New Zealand’s Financial Markets Authority (FMA) has confirmed the removal of several offshore firms from the Financial Services Provider Register (FSPR), according to an FMA statement.
Despite the Registrar of Companies maintaining the FSPR, it is New Zealand’s watchdog regulator, the FMA that maintains the teeth and power to ultimately advise the Registrar. The most common grounds for removing companies from the FSPR are necessitated following false or misleading impressions emanating from companies regarding the context or even extent to which it is regulated in the country.
Moreover, the FMA is fully within its legal doctrine to issue warnings upon receiving complaints or when a given firm has failed to respond adequately to enquiries from the regulator.
In particular, the FMA maintains tangible concerns regarding the intent of some offshore firms to register with the FSPR with the sole intent to gain advantage of New Zealand’s reputation as a well-regulated entity. Subsequently, the FMA has received a number of complaints from offshore investors and market participants who have lost their money to foreign exchange (FX) companies, and other types of financial service providers operating abroad that are registered on the FSPR.
A couple of very suspicious foreign exchange brokers from the Ukraine have been harbored under the New Zealand register. While the local regulator doesn’t really enforce any action against firms which are operating with offshore clients. The regulations are solely responsible for clients domiciled in New Zealand. Paradoxically, a huge number of New Zealand registered brokers do not provide their services to local residents.
23 and Counting…
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While the year has not even reached its meridian, the FMA has already removed no less than 23 firms from the FSPR register. Furthermore, the FMA has had a busy year in Q1 2015, taking action to prevent an additional 20 firms from successfully completing registration on the FSPR.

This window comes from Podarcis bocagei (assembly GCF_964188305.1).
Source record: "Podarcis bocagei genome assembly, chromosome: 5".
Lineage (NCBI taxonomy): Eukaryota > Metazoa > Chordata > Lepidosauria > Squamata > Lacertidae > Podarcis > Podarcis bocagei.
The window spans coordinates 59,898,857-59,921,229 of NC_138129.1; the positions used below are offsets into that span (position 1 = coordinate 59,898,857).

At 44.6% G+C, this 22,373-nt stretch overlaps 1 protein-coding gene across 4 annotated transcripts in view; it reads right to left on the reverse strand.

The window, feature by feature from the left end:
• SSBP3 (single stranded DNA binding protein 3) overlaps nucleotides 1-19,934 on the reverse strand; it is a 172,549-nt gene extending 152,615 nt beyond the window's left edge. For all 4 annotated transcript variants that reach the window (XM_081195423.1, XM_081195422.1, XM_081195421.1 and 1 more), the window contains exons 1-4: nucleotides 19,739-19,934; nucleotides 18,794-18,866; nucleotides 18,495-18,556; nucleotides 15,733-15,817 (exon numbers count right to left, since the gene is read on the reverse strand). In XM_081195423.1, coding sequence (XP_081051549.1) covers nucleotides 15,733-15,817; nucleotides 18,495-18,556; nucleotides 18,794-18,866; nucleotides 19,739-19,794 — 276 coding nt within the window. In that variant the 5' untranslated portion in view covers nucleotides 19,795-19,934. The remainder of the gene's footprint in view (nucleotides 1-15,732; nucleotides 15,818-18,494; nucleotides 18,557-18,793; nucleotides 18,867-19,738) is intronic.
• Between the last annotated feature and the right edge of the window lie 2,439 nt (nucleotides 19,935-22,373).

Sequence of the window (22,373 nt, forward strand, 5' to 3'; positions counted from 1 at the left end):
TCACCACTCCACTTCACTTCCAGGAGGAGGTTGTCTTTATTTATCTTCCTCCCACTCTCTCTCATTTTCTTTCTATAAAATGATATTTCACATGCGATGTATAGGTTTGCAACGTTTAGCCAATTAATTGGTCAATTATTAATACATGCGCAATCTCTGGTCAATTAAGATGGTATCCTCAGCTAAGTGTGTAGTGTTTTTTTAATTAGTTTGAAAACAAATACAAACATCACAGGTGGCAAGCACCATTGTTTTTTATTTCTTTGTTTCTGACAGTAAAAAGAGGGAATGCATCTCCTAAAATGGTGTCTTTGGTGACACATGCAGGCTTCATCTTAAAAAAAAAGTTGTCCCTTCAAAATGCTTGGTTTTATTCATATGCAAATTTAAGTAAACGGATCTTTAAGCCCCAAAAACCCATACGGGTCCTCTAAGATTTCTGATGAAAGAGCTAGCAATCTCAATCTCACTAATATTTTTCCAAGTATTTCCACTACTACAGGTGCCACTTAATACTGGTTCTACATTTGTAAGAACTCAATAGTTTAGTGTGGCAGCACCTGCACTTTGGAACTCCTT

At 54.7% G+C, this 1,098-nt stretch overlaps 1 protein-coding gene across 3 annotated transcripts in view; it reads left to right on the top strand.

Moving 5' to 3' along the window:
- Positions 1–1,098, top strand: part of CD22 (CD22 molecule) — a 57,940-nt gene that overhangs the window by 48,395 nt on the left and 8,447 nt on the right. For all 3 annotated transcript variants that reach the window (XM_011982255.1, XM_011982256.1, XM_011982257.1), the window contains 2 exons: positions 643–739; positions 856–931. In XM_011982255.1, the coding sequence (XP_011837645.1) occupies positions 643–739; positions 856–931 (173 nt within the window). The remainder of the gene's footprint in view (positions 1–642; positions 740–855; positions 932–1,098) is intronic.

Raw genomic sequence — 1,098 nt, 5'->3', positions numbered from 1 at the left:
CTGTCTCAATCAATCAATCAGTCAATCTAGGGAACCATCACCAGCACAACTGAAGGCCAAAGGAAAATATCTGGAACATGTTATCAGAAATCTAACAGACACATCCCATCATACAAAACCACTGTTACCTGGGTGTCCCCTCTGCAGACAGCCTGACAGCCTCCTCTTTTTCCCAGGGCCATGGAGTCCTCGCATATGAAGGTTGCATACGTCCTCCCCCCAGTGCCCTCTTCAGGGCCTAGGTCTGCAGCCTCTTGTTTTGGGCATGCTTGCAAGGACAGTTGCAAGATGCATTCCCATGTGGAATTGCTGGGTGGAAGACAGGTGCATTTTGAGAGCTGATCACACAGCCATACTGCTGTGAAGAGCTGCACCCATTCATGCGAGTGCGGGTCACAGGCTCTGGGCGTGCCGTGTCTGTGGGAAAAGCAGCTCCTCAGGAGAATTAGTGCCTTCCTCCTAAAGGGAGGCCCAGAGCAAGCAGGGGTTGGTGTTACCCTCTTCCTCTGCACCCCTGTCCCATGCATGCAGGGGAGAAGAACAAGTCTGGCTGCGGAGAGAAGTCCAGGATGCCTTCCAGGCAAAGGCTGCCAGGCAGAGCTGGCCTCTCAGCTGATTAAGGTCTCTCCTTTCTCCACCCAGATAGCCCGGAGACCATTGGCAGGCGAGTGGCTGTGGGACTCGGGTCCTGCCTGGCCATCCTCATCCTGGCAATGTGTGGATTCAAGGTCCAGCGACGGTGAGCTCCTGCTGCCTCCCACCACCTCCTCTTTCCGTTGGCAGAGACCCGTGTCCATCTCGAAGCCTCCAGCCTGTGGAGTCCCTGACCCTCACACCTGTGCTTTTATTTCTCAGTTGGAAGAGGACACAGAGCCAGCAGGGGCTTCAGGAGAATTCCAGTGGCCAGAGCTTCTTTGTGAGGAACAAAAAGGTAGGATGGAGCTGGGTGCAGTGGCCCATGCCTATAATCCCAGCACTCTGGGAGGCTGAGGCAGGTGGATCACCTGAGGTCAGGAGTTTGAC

Ultimately, the FMA has demonstrated concern that local registration agents in New Zealand are facilitating the registrations of these firms. One such example is taking a role as a director and providing local registered office facilities to offshore companies. On the surface, these activities give the illusion and appearance of offering a financial service from New Zealand, when in actuality the substantive business, should exist at all, takes place offshore in a foreign jurisdiction.
According to Liam Mason, FMA General Counsel, in a recent statement on the removal, “We are aware of instances where the FSPR is not being used for its intended purpose. This is taking advantage of New Zealand’s good reputation for being a well-regulated jurisdiction and a good place to do business.
The process follows the natural justice principles that are important to our integrity as a regulator. But this process also takes time and we recognise that in some circumstances we need to alert investors to concerns we may have about a particular offshore company.”
“Where we receive complaints about investors either being unable to access their funds, or being unable to contact a company who is holding their money, then we are warning people to take extreme caution when dealing with those particular companies,” he added.
Last month, the FMA made headlines after signing several Memorandums of Understanding (MOUs) with the Insurance Savings Ombudsman (ISO) and the Banking Ombudsman Scheme (BOS) respectively.